Loss of Logic: Men and Suicide

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Robin_Williams_2011a_(2) Earlier this week, Billy Crystal gave a moving tribute to Robin Williams during the Emmys Ceremony.  I continue to reflect on the loss of Williams to death by suicide, and all of the issues and potential ramifications surrounding it.

The dialogue around Williams’ death was initially laden with assumptions about his sobriety.  The popular opinion, with references to his recent time spent in rehab, seemed to be that he relapsed.  We still have a lot of misinformation and stigma attached to the disease of addiction.  When drugs were assumed to be the contributor to his death, there was a sense that “this is what happens when people are addicted to drugs.”

Then it was revealed that Williams had been diagnosed with Parkinson’s disease.  His wife claimed that his sobriety remained intact, but he was struggling with depression as well as the recent diagnosis.  The conversations I have had since then have been troubling as well, particularly with men.  The sentiment has often been one of “well, that’s understandable.”  I’m wondering if any of us have heard the men in our lives say something like, “If I were ever diagnosed with X, I would shoot myself.”  It seems to me that this may be a component in the much higher rate of male deaths by suicide as compared to females.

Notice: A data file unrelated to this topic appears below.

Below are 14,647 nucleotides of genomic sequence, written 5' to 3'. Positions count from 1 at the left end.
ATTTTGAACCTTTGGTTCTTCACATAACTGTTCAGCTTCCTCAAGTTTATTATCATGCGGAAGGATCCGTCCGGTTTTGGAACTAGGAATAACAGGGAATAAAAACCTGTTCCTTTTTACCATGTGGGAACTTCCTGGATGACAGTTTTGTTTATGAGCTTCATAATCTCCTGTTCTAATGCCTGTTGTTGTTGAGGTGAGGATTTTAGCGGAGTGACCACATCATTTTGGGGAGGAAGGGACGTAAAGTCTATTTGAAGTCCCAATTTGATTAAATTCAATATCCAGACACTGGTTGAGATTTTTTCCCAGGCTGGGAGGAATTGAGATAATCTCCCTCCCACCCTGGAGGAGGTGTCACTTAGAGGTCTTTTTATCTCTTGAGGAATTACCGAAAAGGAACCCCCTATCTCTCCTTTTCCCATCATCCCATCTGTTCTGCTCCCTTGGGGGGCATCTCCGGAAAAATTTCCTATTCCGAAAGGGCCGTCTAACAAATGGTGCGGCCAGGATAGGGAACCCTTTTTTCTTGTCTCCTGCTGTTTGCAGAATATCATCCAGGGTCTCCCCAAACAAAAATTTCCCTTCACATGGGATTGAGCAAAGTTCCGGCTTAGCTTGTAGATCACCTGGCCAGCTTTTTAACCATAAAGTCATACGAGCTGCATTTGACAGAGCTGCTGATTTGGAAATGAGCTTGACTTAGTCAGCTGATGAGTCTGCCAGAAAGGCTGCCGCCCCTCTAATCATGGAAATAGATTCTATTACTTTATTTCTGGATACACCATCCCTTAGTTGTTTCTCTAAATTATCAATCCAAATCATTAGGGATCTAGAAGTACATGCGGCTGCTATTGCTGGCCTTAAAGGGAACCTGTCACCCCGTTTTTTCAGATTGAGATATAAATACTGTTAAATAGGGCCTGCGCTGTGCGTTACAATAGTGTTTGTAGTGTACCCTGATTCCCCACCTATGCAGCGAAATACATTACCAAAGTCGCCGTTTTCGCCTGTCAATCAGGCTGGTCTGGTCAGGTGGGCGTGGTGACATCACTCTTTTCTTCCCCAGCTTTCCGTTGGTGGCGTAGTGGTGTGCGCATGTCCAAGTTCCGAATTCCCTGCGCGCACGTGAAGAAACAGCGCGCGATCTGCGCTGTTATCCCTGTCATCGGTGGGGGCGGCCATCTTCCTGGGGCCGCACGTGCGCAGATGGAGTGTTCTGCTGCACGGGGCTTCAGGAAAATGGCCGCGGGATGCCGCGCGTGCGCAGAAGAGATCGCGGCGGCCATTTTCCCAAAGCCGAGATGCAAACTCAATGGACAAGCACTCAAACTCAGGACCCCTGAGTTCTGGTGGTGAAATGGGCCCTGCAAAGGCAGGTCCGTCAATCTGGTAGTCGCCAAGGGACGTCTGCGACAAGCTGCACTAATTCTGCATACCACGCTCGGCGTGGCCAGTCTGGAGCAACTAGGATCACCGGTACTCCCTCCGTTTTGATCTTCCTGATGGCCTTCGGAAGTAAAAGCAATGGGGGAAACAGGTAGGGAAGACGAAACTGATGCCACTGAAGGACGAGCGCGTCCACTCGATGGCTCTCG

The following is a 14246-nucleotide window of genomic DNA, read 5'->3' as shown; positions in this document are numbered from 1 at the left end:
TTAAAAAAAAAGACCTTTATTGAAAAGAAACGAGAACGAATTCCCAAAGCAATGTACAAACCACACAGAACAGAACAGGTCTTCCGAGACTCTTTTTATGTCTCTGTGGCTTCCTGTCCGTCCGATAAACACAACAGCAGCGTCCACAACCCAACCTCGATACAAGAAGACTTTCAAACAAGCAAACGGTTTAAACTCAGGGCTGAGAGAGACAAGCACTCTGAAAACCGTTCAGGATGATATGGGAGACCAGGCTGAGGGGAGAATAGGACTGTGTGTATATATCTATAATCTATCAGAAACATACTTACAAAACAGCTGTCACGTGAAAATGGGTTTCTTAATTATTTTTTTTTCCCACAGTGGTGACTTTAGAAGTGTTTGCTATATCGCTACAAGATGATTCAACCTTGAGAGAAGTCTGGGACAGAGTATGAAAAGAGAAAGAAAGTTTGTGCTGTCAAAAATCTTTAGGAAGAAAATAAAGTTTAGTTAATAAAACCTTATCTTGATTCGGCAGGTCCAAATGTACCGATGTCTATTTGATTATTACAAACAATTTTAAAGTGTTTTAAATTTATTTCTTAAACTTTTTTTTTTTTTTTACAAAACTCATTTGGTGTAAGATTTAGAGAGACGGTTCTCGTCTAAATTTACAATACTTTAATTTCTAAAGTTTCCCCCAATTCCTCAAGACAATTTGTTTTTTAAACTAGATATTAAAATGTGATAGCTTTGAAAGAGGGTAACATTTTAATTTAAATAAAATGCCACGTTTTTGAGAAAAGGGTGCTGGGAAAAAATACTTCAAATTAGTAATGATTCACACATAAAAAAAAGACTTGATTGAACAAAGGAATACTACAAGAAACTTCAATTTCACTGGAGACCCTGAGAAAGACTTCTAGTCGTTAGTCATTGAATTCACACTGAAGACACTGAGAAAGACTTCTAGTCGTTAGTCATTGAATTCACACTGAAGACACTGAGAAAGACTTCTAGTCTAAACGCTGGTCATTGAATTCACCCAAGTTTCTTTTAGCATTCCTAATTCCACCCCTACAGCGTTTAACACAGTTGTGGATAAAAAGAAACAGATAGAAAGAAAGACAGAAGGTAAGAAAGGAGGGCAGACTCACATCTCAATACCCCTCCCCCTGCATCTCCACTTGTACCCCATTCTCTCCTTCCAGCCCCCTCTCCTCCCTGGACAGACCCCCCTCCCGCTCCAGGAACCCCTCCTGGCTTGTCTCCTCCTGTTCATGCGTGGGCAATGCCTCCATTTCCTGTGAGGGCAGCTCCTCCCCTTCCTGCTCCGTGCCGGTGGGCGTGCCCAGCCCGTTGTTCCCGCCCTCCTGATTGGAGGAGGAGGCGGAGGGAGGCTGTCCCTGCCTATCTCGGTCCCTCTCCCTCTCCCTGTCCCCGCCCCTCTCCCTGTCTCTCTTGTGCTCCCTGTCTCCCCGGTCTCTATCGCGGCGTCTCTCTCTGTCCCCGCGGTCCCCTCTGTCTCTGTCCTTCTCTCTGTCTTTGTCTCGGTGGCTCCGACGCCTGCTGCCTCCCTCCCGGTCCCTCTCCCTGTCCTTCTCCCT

Men are four times more likely to die by suicide than women.  They are more likely to complete suicide rather than have an incomplete attempt and survive.  Men are less likely to seek help for depression, and depression is also often expressed in anger by men.  Men also tend to use more lethal means in their efforts to end their pain and suffering.  By nature, men tend to be problem solvers, and that makes the outlook by some that Williams’ death by suicide was almost understandable in the wake of his Parkinson’s diagnosis especially disturbing.

Hopefully, the tragic loss of Robin Williams will lead to all of us learning more about depression, the risk factors for suicide, and the interplay between heart disease or Parkinson’s disease and depression.  If someone you know is experiencing depression, it is important to ask them the question, “Are you thinking of killing yourself?”  You will not give them the idea.  Typically, the time during which someone is feeling suicidal is relatively short, so intervention is critical and life saving.

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